3. U.S. Department of Agriculture and U.S. Department of Health and Human Services. Dietary guidelines for Americans, 2020–2025. Washington, DC: USDA; 2020. [cited 01 June 2022]. Available from:
4. Mithril C, Dragsted LO, Meyer C, Tetens I, Biltoft-Jensen A, Astrup A. Dietary composition and nutrient content of the New Nordic Diet. Public Health Nutr 2013; 16(5): 777–85. doi: 10.1017/S1368980012004521
5. Eckel RH, Jakicic JM, Ard JD, de Jesus JM, Houston Miller N, Hubbard VS, et al. 2013 AHA/ACC guideline on lifestyle management to reduce cardiovascular risk: a report of the American College of Cardiology/American Heart Association Task Force on Practice Guidelines. Circulation 2014; 129(25 Suppl 2): S76–99. doi: 10.1161/01.cir.0000437740.48606.d1
6. Mach F, Baigent C, Catapano AL, Koskinas KC, Casula M, Badimon L, et al. 2019 ESC/EAS Guidelines for the management of dyslipidaemias: lipid modification to reduce cardiovascular risk. Eur Heart J 2020; 41(1): 111–88. doi: 10.1093/eurheartj/ehz455
7. GBD Risk Factors Collaborators. Global burden of 87 risk factors in 204 countries and territories, 1990–2019: a systematic analysis for the Global Burden of Disease Study 2019. Lancet 2020; 396(10258): 1223–49. doi: 10.1016/S0140-6736(20)30752-2
8. GBD Diet Collaborators. Health effects of dietary risks in 195 countries, 1990–2017: a systematic analysis for the Global Burden of Disease Study 2017. Lancet 2019; 393(10184): 1958–72. doi: 10.1016/S0140-6736(19)30041-8
9. Micha R, Khatibzadeh S, Shi P, Andrews KG, Engell RE, Mozaffarian D, et al. Global, regional and national consumption of major food groups in 1990 and 2010: a systematic analysis including 266 country-specific nutrition surveys worldwide. BMJ Open 2015; 5(9): e008705. doi: 10.1136/bmjopen-2015-008705
10. Fraser GE, Sabate J, Beeson WL, Strahan TM. A possible protective effect of nut consumption on risk of coronary heart disease. The Adventist Health Study. Arch Intern Med 1992; 152(7): 1416–24. doi: 10.1001/archinte.152.7.1416
11. Abbey M, Noakes M, Belling GB, Nestel PJ. Partial replacement of saturated fatty acids with almonds or walnuts lowers total plasma cholesterol and low-density-lipoprotein cholesterol. Am J Clin Nutr 1994; 59(5): 995–9. doi: 10.1093/ajcn/59.5.995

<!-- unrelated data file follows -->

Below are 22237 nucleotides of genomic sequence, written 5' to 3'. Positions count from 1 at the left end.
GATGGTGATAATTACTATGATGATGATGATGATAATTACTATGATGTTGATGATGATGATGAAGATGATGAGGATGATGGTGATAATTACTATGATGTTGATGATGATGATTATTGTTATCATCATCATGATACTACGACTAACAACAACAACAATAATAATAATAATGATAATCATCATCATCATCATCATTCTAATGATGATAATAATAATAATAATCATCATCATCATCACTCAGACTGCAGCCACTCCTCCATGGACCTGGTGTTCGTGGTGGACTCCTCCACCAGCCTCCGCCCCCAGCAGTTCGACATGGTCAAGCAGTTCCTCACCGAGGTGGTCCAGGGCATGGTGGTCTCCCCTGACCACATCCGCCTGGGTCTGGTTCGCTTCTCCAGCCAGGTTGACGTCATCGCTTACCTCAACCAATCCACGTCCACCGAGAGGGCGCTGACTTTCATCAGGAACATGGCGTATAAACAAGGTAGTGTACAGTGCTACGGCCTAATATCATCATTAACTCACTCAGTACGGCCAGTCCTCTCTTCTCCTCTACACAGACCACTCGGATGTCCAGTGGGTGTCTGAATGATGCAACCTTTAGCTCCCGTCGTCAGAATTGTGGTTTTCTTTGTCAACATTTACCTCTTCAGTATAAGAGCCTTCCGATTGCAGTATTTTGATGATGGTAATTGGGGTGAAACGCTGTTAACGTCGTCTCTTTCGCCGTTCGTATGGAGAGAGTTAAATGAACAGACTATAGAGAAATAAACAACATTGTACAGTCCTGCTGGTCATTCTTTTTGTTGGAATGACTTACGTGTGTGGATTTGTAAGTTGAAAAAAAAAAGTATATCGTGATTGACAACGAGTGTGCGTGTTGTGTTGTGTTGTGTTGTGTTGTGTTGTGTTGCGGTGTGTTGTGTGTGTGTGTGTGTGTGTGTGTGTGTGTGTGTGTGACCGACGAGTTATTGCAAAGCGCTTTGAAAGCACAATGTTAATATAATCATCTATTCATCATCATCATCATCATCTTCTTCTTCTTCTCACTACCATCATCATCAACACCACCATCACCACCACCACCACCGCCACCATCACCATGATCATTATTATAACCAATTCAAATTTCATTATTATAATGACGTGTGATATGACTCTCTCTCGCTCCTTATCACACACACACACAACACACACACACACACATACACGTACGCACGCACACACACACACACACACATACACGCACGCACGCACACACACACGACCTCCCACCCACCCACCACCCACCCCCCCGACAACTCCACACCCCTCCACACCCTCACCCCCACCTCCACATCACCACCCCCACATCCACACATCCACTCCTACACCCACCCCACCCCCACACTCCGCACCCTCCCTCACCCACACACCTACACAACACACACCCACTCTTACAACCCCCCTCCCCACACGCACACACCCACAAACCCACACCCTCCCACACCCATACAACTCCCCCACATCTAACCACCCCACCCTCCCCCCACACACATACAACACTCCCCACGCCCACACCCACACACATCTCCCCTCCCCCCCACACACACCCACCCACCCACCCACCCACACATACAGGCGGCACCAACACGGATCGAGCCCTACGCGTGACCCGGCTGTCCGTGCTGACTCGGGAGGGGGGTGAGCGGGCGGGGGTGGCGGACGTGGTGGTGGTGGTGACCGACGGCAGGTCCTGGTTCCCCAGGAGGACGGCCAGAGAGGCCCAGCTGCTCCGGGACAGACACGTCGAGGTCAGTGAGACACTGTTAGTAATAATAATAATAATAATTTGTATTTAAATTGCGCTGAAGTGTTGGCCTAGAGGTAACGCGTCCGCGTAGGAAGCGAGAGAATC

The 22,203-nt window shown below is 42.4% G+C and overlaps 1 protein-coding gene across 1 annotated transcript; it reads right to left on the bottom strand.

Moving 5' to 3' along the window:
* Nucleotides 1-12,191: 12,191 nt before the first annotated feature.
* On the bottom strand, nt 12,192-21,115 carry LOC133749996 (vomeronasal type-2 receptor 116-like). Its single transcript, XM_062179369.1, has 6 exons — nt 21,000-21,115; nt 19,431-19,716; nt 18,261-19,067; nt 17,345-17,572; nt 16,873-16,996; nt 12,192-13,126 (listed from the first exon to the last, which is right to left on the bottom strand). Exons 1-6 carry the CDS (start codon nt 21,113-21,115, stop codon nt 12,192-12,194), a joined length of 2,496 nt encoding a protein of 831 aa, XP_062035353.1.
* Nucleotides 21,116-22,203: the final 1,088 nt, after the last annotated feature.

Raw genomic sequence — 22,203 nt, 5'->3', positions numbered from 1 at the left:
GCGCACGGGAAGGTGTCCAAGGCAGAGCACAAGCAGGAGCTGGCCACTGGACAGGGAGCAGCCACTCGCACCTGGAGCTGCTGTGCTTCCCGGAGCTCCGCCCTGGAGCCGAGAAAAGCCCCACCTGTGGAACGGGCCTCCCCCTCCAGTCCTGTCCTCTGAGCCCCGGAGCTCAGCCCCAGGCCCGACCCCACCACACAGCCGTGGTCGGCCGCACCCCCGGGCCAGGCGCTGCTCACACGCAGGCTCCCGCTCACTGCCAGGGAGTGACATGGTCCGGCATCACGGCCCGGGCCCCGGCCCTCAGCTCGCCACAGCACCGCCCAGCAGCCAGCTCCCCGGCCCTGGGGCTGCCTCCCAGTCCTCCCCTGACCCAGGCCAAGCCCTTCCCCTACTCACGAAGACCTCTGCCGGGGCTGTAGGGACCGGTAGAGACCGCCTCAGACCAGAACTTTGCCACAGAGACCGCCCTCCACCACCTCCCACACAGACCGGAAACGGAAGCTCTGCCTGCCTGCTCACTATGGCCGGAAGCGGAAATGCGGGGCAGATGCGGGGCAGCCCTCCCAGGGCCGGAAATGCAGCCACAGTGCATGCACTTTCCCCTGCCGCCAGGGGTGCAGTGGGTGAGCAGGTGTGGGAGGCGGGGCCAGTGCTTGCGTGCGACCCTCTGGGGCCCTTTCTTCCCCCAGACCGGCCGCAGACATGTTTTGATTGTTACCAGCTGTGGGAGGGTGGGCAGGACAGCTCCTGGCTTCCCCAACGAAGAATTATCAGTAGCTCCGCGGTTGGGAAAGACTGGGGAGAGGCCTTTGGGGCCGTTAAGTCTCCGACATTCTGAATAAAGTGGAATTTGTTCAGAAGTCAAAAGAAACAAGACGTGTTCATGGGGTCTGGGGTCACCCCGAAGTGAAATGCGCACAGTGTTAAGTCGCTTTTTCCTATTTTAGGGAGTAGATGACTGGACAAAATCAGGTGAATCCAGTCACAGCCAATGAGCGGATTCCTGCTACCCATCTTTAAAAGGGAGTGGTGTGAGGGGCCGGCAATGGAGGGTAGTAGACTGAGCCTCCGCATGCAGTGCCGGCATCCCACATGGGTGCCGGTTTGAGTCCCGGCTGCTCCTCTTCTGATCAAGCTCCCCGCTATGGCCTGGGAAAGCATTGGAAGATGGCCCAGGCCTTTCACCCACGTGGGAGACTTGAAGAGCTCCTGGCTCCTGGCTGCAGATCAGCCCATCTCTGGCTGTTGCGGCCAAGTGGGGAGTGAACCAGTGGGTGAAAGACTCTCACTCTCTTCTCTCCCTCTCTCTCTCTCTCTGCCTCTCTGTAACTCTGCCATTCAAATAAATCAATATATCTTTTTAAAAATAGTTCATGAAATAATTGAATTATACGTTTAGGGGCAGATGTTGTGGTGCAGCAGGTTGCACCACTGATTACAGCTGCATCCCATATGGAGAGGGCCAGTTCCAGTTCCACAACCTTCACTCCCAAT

12. Sabate J, Fraser GE, Burke K, Knutsen SF, Bennett H, Lindsted KD. Effects of walnuts on serum lipid levels and blood pressure in normal men. N Engl J Med 1993; 328(9): 603–7. doi: 10.1056/NEJM199303043280902
13. Ellsworth JL, Kushi LH, Folsom AR. Frequent nut intake and risk of death from coronary heart disease and all causes in postmenopausal women: the Iowa Women’s Health Study. Nutr Metab Cardiovasc Dis 2001; 11(6): 372–7.
14. Hu FB, Stampfer MJ, Manson JE, Rimm EB, Colditz GA, Rosner BA, et al. Frequent nut consumption and risk of coronary heart disease in women: prospective cohort study. BMJ 1998; 317(7169): 1341–5. doi: 10.1136/bmj.317.7169.1341
15. EFSA Panel on Dietetic Products Nutrition and Allergies. Scientific Opinion on the substantiation of health claims related to walnuts and maintenance of normal blood LDL-cholesterol concentrations (ID 1156, 1158) and improvement of endothelium-dependent vasodilation (ID 1155, 1157) pursuant to Article 13(1) of Regulation (EC) No 1924/2006. EFSA J 2011; 9(4): 2074. doi: 10.2903/j.efsa.2011.2074
16. Baghery F, Mohammadifard N, Khanamani Falahati-Pour S. The effect of pistachio supplementation on metabolic syndrome and its components in adults: a systematic review and meta-analysis of randomized controlled trials. Nutr Rev. 2022; 80(10): 2051–63. doi: 10.1093/nutrit/nuac027
17. Becerra-Tomas N, Paz-Graniel I, Kendall CWC, Kahleova H, Rahelic D, Sievenpiper JL, et al. Nut consumption and incidence of cardiovascular diseases and cardiovascular disease mortality: a meta-analysis of prospective cohort studies. Nutr Rev 2019; 77(10): 691–709. doi: 10.1093/nutrit/nuz042